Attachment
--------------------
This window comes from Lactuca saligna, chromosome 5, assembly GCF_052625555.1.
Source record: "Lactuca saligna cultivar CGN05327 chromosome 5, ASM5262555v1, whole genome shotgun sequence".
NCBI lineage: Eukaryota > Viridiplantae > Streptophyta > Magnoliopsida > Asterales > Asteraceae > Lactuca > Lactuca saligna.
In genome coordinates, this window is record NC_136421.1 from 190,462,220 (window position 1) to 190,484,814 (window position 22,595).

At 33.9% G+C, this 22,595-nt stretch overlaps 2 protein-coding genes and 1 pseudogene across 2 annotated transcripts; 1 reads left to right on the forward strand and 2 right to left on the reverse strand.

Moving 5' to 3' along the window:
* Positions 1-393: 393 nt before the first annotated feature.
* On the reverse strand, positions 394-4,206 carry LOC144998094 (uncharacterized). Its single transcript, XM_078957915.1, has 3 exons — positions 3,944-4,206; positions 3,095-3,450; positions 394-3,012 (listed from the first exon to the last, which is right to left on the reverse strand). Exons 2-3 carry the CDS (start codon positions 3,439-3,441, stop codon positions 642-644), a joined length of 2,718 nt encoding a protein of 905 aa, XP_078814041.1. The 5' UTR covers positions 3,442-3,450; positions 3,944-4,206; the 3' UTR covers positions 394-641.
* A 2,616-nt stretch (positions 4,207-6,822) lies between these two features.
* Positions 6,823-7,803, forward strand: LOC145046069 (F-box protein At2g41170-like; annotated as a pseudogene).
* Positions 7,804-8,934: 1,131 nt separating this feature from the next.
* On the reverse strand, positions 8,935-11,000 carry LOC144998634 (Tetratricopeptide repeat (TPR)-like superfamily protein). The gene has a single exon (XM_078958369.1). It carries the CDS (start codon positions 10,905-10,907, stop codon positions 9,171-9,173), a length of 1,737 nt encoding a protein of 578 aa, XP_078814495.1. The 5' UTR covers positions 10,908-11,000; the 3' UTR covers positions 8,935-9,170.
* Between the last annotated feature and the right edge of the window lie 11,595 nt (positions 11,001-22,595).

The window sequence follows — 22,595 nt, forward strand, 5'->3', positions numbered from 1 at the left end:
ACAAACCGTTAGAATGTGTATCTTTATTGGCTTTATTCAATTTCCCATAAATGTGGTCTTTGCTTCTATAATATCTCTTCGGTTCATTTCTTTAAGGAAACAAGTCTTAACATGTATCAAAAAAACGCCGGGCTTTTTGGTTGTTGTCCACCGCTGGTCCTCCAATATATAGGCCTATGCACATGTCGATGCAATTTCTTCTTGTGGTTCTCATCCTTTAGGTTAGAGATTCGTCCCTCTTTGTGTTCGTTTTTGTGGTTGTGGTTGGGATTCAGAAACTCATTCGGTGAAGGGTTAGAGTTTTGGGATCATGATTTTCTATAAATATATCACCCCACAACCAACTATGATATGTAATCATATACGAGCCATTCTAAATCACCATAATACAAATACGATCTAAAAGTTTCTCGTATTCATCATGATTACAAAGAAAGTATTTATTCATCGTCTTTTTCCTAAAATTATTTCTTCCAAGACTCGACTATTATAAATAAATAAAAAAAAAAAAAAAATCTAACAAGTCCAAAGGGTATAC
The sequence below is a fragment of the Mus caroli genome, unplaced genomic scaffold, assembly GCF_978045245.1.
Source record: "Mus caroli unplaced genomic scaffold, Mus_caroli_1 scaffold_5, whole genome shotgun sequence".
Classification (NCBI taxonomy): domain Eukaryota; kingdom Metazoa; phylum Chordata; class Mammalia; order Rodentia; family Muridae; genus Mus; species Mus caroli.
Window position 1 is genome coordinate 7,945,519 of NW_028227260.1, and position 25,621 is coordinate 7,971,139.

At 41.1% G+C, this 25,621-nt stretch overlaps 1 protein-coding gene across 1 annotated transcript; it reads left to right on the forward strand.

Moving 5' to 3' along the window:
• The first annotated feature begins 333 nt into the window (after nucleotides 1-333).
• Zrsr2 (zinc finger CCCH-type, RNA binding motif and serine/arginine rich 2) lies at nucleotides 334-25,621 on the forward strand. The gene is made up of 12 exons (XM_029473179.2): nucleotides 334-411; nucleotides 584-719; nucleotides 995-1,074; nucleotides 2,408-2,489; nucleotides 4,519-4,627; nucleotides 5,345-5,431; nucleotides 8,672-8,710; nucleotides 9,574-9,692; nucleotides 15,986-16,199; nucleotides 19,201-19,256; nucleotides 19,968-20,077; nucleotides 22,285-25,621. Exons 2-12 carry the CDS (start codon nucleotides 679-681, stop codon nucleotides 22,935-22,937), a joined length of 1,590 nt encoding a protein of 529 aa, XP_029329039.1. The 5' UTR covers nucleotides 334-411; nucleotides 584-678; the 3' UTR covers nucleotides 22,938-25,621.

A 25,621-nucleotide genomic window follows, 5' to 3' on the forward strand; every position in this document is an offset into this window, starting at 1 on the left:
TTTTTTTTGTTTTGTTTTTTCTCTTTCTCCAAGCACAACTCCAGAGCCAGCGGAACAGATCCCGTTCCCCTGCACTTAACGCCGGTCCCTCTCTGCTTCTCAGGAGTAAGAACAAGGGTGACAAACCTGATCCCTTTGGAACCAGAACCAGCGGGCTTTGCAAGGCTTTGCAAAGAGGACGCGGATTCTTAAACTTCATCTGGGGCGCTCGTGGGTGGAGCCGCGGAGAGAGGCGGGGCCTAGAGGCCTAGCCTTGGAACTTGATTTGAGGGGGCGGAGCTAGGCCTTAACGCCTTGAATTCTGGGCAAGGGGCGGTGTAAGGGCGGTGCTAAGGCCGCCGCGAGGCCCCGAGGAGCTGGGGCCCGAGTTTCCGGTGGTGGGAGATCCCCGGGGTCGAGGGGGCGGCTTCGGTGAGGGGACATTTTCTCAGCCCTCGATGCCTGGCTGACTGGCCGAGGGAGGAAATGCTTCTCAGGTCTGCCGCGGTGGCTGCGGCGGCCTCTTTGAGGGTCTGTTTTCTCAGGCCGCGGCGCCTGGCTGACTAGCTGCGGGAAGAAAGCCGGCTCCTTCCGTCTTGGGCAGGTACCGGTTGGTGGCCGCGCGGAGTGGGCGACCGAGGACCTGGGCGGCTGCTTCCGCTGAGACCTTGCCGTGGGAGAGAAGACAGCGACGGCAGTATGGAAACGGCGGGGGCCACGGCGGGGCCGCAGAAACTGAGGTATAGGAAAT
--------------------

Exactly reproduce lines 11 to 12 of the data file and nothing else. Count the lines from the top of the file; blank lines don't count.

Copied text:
* Positions 7,804-8,934: 1,131 nt separating this feature from the next.
* On the reverse strand, positions 8,935-11,000 carry LOC144998634 (Tetratricopeptide repeat (TPR)-like superfamily protein). The gene has a single exon (XM_078958369.1). It carries the CDS (start codon positions 10,905-10,907, stop codon positions 9,171-9,173), a length of 1,737 nt encoding a protein of 578 aa, XP_078814495.1. The 5' UTR covers positions 10,908-11,000; the 3' UTR covers positions 8,935-9,170.